7-9th May – V-Day. St. Nich full of excited drinking people. Flags dancing cafes full. Civvies relieved not so us. Much damage caused by underground movement burning and destroying property of collaborators. No police action and watched by crowds. Very puzzling to me to see such fine property destroyed. Foresee much trouble in Belgium between these parties. Excuse for looting, etc.
After all that.
2 stints of active duty overseas in war. Risking his life for King and Country for nearly a year.
And when it’s over Grandad is in a foreign country watching something that ‘puzzles’ him – behaviour that he foresees will cause much trouble in the future.
This is a far cry from the VE day that I was hoping for.
Many celebrating V day but not official. People waiting for announcement parading the streets and standing in crowds.
Ah. The calm before the party… A full week ago Grandad observed the Dutch partying prematurely, and now the Belgians are at it. I wonder how much premature partying happened on the streets of the UK at this time. Tomorrow’s post on “V-Day” is strange because there is some confusion about whether VE day is 7th or 8th March.
It is a tiny book. It measures 10cm in height and 7cm in width – perfect for fitting into a small pocket in an army uniform or pack. Its pages are an especially thin-type of paper that means the ink my Grandad used can sometimes be seen through the back of the paper it was written on. This makes it difficult to read in places.
On the first page is written, quite simply, the dates that Grandad served overseas. It is strange that only ‘overseas’ service seemed to ‘count’. There isn’t much of a record of service in this country in either this diary or his service book – only time overseas is recorded. I had thought that by winning the ‘Defence Medal’ it would mean that Grandad had served significantly in this country, and that may be true, but it turns out that all members of the Armed Services who served were eligible for the Defence Medal.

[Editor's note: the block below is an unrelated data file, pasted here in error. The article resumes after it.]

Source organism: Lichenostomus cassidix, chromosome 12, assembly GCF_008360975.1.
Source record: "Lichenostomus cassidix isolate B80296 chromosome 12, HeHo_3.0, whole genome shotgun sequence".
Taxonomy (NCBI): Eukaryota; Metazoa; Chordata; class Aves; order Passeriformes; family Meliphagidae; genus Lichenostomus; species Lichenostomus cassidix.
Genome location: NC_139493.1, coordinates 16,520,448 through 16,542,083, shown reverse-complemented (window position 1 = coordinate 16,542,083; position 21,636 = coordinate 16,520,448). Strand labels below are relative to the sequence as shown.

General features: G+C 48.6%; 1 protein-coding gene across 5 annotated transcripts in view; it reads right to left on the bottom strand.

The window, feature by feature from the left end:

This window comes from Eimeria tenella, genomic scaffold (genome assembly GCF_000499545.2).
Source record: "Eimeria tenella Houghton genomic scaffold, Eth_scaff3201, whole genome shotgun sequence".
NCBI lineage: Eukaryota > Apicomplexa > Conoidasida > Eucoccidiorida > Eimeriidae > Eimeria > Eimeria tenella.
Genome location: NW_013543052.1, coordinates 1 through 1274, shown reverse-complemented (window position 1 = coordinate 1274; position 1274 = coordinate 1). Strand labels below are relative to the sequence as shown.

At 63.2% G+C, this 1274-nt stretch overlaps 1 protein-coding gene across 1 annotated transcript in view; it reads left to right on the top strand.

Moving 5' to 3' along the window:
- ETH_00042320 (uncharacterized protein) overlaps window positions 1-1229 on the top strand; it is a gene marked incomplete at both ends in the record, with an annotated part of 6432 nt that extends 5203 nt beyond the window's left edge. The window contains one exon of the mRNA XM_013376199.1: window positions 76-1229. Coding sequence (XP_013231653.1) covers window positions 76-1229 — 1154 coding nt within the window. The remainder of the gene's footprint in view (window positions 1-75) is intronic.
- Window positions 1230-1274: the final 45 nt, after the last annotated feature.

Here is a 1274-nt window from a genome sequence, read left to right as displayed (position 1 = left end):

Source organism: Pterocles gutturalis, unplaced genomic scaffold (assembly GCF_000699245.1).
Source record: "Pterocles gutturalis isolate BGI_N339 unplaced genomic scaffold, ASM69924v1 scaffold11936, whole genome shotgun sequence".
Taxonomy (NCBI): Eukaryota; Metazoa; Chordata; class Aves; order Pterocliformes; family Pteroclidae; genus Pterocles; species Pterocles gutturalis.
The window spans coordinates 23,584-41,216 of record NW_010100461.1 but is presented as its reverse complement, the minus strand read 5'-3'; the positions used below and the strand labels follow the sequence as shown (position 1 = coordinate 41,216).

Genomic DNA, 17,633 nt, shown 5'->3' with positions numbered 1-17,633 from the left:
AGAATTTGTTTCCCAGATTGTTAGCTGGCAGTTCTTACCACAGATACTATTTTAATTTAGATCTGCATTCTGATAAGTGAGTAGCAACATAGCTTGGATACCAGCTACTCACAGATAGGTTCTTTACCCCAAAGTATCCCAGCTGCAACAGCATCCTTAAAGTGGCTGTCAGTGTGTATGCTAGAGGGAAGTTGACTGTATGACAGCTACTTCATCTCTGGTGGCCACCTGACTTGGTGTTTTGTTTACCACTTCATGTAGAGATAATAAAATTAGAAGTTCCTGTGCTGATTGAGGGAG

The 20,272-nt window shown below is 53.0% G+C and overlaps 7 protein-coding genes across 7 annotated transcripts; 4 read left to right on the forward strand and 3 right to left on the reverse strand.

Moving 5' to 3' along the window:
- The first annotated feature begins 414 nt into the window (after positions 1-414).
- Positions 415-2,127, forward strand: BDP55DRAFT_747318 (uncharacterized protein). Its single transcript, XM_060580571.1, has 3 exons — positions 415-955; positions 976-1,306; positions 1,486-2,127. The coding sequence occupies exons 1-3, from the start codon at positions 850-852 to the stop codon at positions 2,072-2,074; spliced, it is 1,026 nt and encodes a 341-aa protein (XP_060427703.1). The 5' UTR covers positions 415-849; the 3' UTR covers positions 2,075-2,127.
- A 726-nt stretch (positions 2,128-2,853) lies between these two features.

You can see clearly how Grandad noted that he served overseas from the 5th June 1944 until 29th September, then from 27th January to 13th May. This shows that he was overseas the day before D-Day on 6th June 1944 and was still overseas on the 13th May 1945, 5 days after VE day on the eighth.
I have no record of his service in the first stint, nor indeed why he came back home in September. I wonder when he found out about D-Day. There must have been quite an element of secrecy to keep the date a surprise from the Germans. And I wonder what his experiences were in those days. Like many, I have seen the visceral ‘Saving Private Ryan’. I wonder, as an RAF balloon operator, how close he got that kind of action.
I will probably never know. But what I can find out as an insight into his second stint. I have his diary and can begin looking at his story from 23rd January 1945, the date of his first entry.
There weren’t many surprises as I looked through my Grandad’s service record. I have been meaning to write about it for a few years and so I have scanned over it a few times. The headlines of what he did in the war that I outlined in the last post were already known to me. However, when I digitised his service record and therefore had to look at some of the more wordy pages in more detail, a couple of things stood out to me that I hadn’t previously realised.
The first of these was that the service and release book was just that: Grandad was only released from service at the end of the War, he wasn’t discharged. The book is full of references to this in the small print, and in some places, the print isn’t even so small – take a look at this page:
“NOT BEEN DISCHARGED”… It’s pretty ominous.
It made me wonder what life was like immediately after the war. The archive pictures of VE day look pretty awesome – but I suppose there must have been a tension that with so much of the World having been at war, things might flare up again.
Grandad finished overseas service on 13th May 1945, 5 days after VE day which began on 8th May. VJ day is 15th August, a full three months later, but the official signing of the surrender document, and therefore the end of the 2nd World War proper didn’t take place until 2nd September. Grandad was released from service on the 5th September.
That must have been a strange few months. The soldiers had worked so hard up until May 1945 to achieve Victory in Europe and the languished around (my guess) for the rest of the Summer until Victory in Japan was achieved. I wonder what that must have felt like – was there an expectation, or even a fear of being called up to the conflict with Japan? Was Grandad weary of war by then and desperate to finish?
It must have been a joy to finally have that release document signed and be able to start a life away from the threat of war on the 5th September. But the threat still hung over Grandad: he had NOT BEEN DISCHARGED and therefore could have been called up for a remobilisation at any time.